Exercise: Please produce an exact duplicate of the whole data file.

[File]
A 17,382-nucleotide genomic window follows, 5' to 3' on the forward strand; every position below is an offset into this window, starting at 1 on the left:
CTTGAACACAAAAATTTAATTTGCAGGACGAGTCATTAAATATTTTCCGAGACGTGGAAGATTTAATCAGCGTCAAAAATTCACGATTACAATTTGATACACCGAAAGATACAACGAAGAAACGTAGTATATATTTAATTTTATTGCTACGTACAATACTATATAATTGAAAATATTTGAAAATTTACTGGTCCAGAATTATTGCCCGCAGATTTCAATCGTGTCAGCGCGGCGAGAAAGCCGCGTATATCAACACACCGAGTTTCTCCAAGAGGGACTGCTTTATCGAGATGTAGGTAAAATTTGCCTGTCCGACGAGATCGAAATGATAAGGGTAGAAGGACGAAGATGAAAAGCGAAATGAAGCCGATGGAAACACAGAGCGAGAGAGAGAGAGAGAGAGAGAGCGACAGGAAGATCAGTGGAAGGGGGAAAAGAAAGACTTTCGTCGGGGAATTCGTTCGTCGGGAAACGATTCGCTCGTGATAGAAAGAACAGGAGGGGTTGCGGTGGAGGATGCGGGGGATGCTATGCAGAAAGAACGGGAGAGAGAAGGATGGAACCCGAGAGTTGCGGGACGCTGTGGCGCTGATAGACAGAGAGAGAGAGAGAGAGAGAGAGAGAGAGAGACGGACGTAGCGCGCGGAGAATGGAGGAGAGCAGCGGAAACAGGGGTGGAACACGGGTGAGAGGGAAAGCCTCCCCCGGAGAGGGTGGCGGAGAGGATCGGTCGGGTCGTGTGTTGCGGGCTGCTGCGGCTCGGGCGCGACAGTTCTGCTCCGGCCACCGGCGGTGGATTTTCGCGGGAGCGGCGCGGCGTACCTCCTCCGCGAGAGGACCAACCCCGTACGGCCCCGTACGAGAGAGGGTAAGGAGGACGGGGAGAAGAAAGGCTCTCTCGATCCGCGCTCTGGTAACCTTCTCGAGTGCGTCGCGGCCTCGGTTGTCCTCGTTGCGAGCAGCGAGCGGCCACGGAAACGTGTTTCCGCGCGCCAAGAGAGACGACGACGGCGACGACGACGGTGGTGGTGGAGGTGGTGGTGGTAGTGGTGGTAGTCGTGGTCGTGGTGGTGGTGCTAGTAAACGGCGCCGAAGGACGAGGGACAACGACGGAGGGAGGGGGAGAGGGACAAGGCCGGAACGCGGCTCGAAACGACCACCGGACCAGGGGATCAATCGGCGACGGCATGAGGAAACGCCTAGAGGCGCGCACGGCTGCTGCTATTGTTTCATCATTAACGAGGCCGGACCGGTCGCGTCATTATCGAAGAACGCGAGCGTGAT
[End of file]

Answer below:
A 17,382-nucleotide genomic window follows, 5' to 3' on the forward strand; every position below is an offset into this window, starting at 1 on the left:
CTTGAACACAAAAATTTAATTTGCAGGACGAGTCATTAAATATTTTCCGAGACGTGGAAGATTTAATCAGCGTCAAAAATTCACGATTACAATTTGATACACCGAAAGATACAACGAAGAAACGTAGTATATATTTAATTTTATTGCTACGTACAATACTATATAATTGAAAATATTTGAAAATTTACTGGTCCAGAATTATTGCCCGCAGATTTCAATCGTGTCAGCGCGGCGAGAAAGCCGCGTATATCAACACACCGAGTTTCTCCAAGAGGGACTGCTTTATCGAGATGTAGGTAAAATTTGCCTGTCCGACGAGATCGAAATGATAAGGGTAGAAGGACGAAGATGAAAAGCGAAATGAAGCCGATGGAAACACAGAGCGAGAGAGAGAGAGAGAGAGAGAGCGACAGGAAGATCAGTGGAAGGGGGAAAAGAAAGACTTTCGTCGGGGAATTCGTTCGTCGGGAAACGATTCGCTCGTGATAGAAAGAACAGGAGGGGTTGCGGTGGAGGATGCGGGGGATGCTATGCAGAAAGAACGGGAGAGAGAAGGATGGAACCCGAGAGTTGCGGGACGCTGTGGCGCTGATAGACAGAGAGAGAGAGAGAGAGAGAGAGAGAGAGAGACGGACGTAGCGCGCGGAGAATGGAGGAGAGCAGCGGAAACAGGGGTGGAACACGGGTGAGAGGGAAAGCCTCCCCCGGAGAGGGTGGCGGAGAGGATCGGTCGGGTCGTGTGTTGCGGGCTGCTGCGGCTCGGGCGCGACAGTTCTGCTCCGGCCACCGGCGGTGGATTTTCGCGGGAGCGGCGCGGCGTACCTCCTCCGCGAGAGGACCAACCCCGTACGGCCCCGTACGAGAGAGGGTAAGGAGGACGGGGAGAAGAAAGGCTCTCTCGATCCGCGCTCTGGTAACCTTCTCGAGTGCGTCGCGGCCTCGGTTGTCCTCGTTGCGAGCAGCGAGCGGCCACGGAAACGTGTTTCCGCGCGCCAAGAGAGACGACGACGGCGACGACGACGGTGGTGGTGGAGGTGGTGGTGGTAGTGGTGGTAGTCGTGGTCGTGGTGGTGGTGCTAGTAAACGGCGCCGAAGGACGAGGGACAACGACGGAGGGAGGGGGAGAGGGACAAGGCCGGAACGCGGCTCGAAACGACCACCGGACCAGGGGATCAATCGGCGACGGCATGAGGAAACGCCTAGAGGCGCGCACGGCTGCTGCTATTGTTTCATCATTAACGAGGCCGGACCGGTCGCGTCATTATCGAAGAACGCGAGCGTGAT